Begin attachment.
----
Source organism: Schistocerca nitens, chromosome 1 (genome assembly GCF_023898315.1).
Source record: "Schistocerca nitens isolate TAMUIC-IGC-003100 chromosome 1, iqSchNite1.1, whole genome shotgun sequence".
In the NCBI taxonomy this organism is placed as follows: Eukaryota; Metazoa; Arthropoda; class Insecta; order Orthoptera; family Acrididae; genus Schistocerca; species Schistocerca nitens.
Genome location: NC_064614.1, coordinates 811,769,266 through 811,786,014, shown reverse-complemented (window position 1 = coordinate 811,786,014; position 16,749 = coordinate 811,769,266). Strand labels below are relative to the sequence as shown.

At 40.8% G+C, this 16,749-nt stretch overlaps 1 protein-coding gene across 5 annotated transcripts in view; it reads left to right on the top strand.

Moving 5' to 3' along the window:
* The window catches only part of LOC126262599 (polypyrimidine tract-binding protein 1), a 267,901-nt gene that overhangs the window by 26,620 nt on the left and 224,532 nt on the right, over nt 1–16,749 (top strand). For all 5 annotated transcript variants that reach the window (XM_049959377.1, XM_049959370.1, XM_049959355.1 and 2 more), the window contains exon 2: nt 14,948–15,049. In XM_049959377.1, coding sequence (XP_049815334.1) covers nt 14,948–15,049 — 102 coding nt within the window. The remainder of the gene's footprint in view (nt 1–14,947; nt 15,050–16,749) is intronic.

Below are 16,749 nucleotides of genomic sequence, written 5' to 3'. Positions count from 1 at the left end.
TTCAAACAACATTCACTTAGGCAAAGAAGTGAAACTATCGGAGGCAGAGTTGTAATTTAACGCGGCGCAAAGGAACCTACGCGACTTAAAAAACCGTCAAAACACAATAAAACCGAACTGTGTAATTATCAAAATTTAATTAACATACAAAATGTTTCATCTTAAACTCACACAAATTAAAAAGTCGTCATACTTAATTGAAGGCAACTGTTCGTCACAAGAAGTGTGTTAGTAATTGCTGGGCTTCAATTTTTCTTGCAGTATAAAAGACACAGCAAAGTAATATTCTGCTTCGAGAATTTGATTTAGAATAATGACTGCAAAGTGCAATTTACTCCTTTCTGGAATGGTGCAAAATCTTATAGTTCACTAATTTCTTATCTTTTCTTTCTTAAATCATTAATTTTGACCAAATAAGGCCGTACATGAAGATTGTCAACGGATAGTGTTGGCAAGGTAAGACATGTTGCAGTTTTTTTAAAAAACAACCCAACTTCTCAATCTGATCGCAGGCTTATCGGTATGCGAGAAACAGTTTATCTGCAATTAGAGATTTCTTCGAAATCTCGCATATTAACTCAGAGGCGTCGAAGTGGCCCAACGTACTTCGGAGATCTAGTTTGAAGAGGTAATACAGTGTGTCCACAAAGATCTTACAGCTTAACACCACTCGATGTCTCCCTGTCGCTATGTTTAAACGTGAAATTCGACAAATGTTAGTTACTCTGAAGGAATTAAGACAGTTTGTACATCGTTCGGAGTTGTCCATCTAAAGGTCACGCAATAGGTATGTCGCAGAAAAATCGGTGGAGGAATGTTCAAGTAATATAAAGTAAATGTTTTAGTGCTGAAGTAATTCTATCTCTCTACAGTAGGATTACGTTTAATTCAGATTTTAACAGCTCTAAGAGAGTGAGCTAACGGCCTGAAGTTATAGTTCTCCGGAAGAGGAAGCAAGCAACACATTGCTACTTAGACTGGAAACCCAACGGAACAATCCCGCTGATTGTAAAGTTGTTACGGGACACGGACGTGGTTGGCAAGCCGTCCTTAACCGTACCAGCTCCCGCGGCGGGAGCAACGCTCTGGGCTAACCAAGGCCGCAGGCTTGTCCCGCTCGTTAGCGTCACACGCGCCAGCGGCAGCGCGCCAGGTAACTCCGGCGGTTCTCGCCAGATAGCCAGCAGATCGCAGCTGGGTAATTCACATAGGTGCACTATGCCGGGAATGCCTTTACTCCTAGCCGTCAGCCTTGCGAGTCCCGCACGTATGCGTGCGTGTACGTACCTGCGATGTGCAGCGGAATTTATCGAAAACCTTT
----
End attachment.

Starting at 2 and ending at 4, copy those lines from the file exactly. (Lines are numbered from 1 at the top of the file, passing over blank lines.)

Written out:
Source record: "Schistocerca nitens isolate TAMUIC-IGC-003100 chromosome 1, iqSchNite1.1, whole genome shotgun sequence".
In the NCBI taxonomy this organism is placed as follows: Eukaryota; Metazoa; Arthropoda; class Insecta; order Orthoptera; family Acrididae; genus Schistocerca; species Schistocerca nitens.
Genome location: NC_064614.1, coordinates 811,769,266 through 811,786,014, shown reverse-complemented (window position 1 = coordinate 811,786,014; position 16,749 = coordinate 811,769,266). Strand labels below are relative to the sequence as shown.